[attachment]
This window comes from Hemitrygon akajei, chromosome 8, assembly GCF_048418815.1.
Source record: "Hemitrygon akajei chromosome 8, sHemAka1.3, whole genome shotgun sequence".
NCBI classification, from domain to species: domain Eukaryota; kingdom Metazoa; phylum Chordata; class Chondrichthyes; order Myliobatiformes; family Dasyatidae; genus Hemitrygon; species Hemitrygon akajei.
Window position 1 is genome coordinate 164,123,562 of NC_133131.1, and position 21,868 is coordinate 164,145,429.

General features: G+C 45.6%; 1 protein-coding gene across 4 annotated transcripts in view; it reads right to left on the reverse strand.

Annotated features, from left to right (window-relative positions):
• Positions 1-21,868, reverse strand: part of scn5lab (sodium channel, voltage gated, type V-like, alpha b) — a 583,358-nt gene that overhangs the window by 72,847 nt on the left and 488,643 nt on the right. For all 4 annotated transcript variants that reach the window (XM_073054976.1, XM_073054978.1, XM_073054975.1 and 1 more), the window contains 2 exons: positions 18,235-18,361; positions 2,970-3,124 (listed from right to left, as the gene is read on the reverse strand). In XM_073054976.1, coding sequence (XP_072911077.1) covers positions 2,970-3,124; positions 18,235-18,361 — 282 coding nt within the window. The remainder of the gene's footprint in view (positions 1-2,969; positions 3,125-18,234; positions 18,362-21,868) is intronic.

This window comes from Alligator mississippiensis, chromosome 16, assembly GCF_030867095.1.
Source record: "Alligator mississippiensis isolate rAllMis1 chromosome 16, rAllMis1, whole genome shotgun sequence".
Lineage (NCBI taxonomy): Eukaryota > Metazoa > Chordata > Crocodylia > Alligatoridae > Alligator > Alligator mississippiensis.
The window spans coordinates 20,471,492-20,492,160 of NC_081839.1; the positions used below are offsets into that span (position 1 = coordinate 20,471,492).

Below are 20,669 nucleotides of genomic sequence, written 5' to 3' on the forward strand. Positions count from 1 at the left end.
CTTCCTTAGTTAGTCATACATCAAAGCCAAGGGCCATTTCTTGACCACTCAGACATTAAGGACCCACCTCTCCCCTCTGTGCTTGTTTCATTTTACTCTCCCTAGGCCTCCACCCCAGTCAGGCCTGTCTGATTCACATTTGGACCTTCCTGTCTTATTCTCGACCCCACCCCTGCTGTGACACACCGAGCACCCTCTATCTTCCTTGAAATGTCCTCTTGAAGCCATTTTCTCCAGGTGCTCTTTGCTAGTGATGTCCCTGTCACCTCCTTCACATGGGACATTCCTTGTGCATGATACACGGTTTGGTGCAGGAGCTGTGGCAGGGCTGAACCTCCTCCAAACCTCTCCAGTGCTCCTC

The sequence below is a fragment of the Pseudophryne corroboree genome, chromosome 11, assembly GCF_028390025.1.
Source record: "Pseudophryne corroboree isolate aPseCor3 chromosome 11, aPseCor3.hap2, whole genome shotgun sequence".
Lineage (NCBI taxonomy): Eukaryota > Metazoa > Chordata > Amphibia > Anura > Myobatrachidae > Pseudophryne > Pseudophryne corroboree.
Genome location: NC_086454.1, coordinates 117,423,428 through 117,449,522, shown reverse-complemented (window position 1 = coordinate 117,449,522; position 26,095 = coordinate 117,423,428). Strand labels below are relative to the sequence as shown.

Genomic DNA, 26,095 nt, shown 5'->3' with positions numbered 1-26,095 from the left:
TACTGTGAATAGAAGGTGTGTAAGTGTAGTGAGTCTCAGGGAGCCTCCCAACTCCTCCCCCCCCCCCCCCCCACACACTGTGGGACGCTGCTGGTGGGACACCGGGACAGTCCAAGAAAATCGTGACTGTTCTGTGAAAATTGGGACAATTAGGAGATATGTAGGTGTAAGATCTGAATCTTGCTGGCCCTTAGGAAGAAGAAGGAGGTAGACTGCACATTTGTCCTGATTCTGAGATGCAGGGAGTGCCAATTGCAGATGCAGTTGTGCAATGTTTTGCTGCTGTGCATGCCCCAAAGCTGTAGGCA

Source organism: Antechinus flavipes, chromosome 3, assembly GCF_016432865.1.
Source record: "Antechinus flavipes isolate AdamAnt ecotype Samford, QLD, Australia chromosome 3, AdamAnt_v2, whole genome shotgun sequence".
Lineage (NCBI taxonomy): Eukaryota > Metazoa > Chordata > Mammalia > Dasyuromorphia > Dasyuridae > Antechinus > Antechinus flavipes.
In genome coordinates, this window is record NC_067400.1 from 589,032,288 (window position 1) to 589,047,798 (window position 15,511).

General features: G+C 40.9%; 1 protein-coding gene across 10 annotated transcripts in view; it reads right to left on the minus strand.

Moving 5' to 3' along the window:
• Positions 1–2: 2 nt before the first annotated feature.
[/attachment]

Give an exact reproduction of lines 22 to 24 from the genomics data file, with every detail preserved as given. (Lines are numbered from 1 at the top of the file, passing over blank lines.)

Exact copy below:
Lineage (NCBI taxonomy): Eukaryota > Metazoa > Chordata > Mammalia > Dasyuromorphia > Dasyuridae > Antechinus > Antechinus flavipes.
In genome coordinates, this window is record NC_067400.1 from 589,032,288 (window position 1) to 589,047,798 (window position 15,511).

General features: G+C 40.9%; 1 protein-coding gene across 10 annotated transcripts in view; it reads right to left on the minus strand.